South African Archbishop Desmond Tutu
South African Archbishop Desmond Tutu had audience members clapping, cheering and chuckling from the moment he teased them about their weak response to his “good evening” greeting.
The 1984 Nobel Peace Prize winner spoke at a packed Texas Hall in March on “God Has a Dream: A Vision of Hope for Our Time.” As general secretary of the South African Council of Churches from 1978-86, Tutu rose to international prominence for his stand against apartheid, a racist system that ruled his country until 1994.
The 2,700 in attendance interrupted the 35-minute speech 16 times with applause and numerous other times with laughter at his anecdotes and messages of justice and reconciliation. At one point, he waved an imaginary wand over the crowd, turning the people into grateful South Africans so they could help him thank America for ridding South Africa of apartheid.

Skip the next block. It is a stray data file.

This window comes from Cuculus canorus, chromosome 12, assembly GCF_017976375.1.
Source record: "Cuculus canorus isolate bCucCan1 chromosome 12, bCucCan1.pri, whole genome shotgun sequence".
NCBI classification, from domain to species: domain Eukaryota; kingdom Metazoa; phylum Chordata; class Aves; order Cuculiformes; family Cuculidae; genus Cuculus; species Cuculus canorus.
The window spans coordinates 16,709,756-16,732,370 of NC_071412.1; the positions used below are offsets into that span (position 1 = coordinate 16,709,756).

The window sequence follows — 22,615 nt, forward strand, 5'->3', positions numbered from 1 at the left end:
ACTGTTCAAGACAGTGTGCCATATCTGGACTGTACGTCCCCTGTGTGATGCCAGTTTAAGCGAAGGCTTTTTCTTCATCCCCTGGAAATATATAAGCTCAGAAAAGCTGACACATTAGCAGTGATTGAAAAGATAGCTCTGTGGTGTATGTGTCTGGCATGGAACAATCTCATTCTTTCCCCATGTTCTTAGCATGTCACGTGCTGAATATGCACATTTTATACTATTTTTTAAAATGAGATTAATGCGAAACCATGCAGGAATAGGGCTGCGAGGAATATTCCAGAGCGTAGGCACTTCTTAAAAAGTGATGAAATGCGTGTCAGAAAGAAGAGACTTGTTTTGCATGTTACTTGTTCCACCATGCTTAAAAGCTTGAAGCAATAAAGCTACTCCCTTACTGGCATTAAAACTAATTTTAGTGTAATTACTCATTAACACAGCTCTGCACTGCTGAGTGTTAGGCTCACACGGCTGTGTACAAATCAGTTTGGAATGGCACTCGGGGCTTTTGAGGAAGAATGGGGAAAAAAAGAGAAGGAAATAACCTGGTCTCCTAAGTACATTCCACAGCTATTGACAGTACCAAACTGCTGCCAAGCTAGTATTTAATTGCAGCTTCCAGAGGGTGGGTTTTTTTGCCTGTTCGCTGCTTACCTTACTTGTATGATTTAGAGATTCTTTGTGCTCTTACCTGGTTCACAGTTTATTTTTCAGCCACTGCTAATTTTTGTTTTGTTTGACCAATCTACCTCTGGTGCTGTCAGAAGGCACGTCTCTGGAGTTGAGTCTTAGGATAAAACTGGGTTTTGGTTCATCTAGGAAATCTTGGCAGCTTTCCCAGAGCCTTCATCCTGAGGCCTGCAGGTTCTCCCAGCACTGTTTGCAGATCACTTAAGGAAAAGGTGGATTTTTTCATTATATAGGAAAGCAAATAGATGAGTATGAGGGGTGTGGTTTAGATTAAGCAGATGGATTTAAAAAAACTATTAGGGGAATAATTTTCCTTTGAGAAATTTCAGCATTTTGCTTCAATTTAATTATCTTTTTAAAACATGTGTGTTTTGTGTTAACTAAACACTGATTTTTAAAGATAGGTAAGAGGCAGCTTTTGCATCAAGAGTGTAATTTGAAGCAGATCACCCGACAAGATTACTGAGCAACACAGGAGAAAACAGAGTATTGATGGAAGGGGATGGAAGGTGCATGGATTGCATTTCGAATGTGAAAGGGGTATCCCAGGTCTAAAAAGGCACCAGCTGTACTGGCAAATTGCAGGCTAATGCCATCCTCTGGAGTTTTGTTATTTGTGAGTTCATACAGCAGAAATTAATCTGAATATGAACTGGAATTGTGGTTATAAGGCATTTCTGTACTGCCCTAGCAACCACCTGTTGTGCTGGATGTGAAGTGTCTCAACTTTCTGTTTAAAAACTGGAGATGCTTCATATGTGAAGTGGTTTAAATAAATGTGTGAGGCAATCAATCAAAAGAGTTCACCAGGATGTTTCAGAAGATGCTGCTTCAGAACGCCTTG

“The demise of apartheid, ladies and gentlemen, is a spectacular demonstration that this is a moral universe, that right and wrong in fact matter,” he said, “that injustice and oppression and lies and evil won’t ever prevail in the world.”
After the talk, which was sponsored by UTA’s Africa Program, state Sen. Royce West (’74 BA, ’79 MA) presented Tutu with a Texas flag that had flown over the Capitol in Austin. The archbishop then shook hands with dozens of audience members and posed for photographs.
Elements of his speech drew spirited reaction.
On the triumph of justice
On the end of apartheid
On Nelson Mandela
On God’s love